The Erlkings

 

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NY Theater Review by Samuel L. Leiter

 

The 1999 massacre at Colorado’s Columbine High School was by no means the first incident of murder at an American school, but its death toll of thirteen (two more when the perpetrators’ suicides are included) plus two dozen wounded made it the most horrific prior to the Sandy Hook shootings in 2012. The incident, already the inspiration of movies and plays, is now being tackled in Nathaniel Sam Shapiro’s The Erlkings at the Beckett Theatre.

Despite all the soul-searching, no satisfactory answers exist to explain what caused two highly intelligent but hate-filled high school boys, Eric Harris and Dylan Klebold, to plan a complex attack using bombs and guns that, had it succeeded as intended, would have killed or maimed nearly 500 people. The Erlkings hopes to open a door into their psyches by combining original dialogue with material from the boys’ journals, poetry, web postings, teachers’ reports, videos, and other evidence they left behind. The title comes from a poem by Goethe that Eric had wanted to memorize. It concerns a child riding on a horse with his father who ignores the child’s warning about the Erlking, a forest spirit that eventually kills the father. The first act ends with Eric lip synching and Dylan supposedly playing the piano as a version set to music by Franz Schubert plays offstage.

The Erlkings, which stops short of showing the killings, is presented in an episodic, highly theatricalized staging intended to reveal the thinking and behavior of the psychopathic duo, displaying them as both boyishly ordinary and disturbingly dangerous. Director Saheem Ali’s nearly two-hour production, for all its inventiveness, however, is only sporadically gripping, as it sets up too many aesthetic barriers that serve more to alienate than to engage continual attention in what is, after all, a foregone conclusion. The leads are unpleasant misfits, and the students and others they interact with—played by an ensemble each of whom undertakes two or three roles—are too exaggerated to take seriously. What happened at Columbine was the result of a thoroughly thought-out operation; if properly dramatized, it might be more enlightening than the one on view here.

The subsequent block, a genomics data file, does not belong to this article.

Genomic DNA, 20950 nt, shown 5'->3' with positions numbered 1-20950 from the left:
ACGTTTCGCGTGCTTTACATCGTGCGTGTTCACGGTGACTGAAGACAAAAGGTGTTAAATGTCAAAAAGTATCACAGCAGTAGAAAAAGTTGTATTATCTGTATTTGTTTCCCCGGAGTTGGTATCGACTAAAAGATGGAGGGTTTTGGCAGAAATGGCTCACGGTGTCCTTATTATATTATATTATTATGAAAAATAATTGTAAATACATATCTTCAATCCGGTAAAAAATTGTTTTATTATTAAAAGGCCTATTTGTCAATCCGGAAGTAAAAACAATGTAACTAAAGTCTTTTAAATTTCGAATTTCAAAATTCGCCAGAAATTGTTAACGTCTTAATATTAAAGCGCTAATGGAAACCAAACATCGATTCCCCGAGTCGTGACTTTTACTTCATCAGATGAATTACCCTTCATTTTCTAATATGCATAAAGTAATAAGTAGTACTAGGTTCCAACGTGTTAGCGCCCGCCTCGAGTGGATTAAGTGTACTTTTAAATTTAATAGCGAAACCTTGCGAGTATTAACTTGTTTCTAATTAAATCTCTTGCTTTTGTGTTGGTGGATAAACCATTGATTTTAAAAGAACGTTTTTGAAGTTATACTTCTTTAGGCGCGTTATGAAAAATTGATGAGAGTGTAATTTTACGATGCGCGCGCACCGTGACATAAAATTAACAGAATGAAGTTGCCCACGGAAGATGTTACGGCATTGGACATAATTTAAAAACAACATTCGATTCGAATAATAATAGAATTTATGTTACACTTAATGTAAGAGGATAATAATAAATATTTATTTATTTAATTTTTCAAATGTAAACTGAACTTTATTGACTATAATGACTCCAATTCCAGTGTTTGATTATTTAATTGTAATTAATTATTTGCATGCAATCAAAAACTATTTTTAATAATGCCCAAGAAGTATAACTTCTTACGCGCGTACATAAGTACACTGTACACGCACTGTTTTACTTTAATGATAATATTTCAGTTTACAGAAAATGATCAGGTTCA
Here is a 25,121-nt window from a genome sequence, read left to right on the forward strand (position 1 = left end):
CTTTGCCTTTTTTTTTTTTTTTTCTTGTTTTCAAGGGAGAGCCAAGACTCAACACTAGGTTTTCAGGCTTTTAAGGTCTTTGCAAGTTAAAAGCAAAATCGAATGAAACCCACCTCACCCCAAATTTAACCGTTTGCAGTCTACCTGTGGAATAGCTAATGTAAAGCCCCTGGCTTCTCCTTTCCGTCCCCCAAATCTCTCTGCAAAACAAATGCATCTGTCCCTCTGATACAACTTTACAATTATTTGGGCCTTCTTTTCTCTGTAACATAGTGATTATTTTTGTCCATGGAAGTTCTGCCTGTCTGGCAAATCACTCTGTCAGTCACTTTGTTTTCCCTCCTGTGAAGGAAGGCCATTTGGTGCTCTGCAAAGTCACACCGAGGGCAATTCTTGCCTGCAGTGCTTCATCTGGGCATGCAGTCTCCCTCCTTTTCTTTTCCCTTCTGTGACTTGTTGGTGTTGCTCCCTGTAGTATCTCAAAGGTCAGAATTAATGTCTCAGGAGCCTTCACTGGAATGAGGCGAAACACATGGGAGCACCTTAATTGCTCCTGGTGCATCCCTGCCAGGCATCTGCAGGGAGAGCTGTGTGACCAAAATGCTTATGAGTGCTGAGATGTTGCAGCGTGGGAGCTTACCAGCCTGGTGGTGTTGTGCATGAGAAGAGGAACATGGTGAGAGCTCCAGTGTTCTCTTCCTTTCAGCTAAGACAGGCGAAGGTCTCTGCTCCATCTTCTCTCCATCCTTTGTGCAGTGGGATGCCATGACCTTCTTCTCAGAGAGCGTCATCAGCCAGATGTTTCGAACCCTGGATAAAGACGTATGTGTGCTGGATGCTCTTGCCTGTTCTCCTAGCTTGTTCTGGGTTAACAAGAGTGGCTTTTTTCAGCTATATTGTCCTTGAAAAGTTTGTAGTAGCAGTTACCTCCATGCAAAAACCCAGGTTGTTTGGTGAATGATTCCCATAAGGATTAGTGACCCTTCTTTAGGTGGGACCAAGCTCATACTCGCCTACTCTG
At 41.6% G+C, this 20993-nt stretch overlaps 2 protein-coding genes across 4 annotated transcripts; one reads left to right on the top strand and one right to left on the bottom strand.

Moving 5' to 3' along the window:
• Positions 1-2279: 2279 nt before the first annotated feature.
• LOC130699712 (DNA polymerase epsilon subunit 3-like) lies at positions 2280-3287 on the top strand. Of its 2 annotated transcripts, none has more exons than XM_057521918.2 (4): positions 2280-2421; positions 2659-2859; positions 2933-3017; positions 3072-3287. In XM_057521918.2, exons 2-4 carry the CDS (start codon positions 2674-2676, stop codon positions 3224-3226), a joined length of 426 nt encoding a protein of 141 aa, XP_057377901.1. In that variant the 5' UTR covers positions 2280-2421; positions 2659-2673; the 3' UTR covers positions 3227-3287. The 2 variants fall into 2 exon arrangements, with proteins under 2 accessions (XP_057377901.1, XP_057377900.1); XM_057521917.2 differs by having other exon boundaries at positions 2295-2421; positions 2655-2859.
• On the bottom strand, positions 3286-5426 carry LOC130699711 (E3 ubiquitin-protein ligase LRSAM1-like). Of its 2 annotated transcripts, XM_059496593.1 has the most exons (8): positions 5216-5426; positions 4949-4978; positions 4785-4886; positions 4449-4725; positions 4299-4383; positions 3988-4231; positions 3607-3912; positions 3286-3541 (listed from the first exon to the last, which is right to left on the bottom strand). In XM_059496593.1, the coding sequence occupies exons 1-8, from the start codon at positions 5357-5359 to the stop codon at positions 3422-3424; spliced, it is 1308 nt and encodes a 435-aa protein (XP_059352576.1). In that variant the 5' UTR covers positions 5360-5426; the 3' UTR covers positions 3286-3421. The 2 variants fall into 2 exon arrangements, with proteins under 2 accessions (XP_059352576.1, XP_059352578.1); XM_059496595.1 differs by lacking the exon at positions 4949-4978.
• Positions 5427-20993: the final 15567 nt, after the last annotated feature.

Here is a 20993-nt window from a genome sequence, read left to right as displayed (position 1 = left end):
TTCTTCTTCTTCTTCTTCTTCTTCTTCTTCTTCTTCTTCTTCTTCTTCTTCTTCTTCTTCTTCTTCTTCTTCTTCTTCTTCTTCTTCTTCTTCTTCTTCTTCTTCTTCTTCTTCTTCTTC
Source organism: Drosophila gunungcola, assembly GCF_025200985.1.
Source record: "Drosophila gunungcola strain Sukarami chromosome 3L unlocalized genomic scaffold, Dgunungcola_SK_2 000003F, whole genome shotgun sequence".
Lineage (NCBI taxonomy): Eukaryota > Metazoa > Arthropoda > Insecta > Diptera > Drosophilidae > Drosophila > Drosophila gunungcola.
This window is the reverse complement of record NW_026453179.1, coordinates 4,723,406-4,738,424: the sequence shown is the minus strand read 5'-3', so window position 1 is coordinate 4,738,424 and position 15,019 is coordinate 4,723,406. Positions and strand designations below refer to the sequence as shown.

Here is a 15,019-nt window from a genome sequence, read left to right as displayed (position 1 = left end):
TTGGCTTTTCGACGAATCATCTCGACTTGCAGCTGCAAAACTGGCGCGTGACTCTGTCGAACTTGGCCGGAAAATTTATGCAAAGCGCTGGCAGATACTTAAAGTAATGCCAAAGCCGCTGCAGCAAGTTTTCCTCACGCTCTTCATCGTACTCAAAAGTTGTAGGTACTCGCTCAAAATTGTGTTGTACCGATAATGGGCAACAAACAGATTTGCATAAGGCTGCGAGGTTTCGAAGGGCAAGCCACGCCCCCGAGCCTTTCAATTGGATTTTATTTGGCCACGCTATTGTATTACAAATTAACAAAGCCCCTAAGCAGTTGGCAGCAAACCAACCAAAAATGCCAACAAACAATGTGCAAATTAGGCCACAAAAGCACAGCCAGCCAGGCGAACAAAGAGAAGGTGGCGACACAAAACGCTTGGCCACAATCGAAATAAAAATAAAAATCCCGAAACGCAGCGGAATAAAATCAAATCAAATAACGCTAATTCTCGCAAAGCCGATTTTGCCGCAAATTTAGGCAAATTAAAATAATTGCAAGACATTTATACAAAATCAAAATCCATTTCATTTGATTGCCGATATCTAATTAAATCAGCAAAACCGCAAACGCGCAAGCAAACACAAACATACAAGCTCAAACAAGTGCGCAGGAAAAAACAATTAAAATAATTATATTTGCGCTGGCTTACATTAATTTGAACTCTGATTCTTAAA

The Erlkings is performed on an essentially bare stage, designed by Dos Freel and creatively lit by Katy Atwell, whose most prominent features are two square architectural pillars. Overhead are nearly three dozen backpacks, perhaps symbolizing the victims. On several occasions, a bag drops to the stage and becomes part of the action. An imaginative sound design by Michael Thurber provides both ambient effects and music reflective of the boys’ world.

James Scully, tall, with a thick shock of black hair, and wearing a t-shirt saying “WRATH,” plays Dylan with a convincing combination of crudeness and immaturity, but Em Grosland, although talented, is a distracting choice as Eric. Casting an androgynous actress (a head and half shorter than Scully), her boyish hair in a spiky do and her t-shirt declaring “NATURAL SELECTION,” may be an ironic comment on Eric’s otherness in a jock-dominated world, but it detracts from the character’s believability. It’s hard to see gender confusion as central to the Columbine shootings.

In his playwright’s notes, Shapiro wrestles with the meaning of Columbine and how we tend to dehumanize killers like Eric and Dylan, whose behavior, he argues, is human, not inhuman. He believes that by distancing ourselves from those young American males who choose to act out through violence, the impulses embedded in them by “something” in our culture, we will never be able to prevent other such tragedies from happening. “What they needed was to be reached.” This not only ignores the extensive counseling and medication the boys received, it denies the existence of unmitigated evil, which no amount of reaching out will ever alter.

The Erlkings

Beckett Theatre

410 W. 42nd Street

Through December 13

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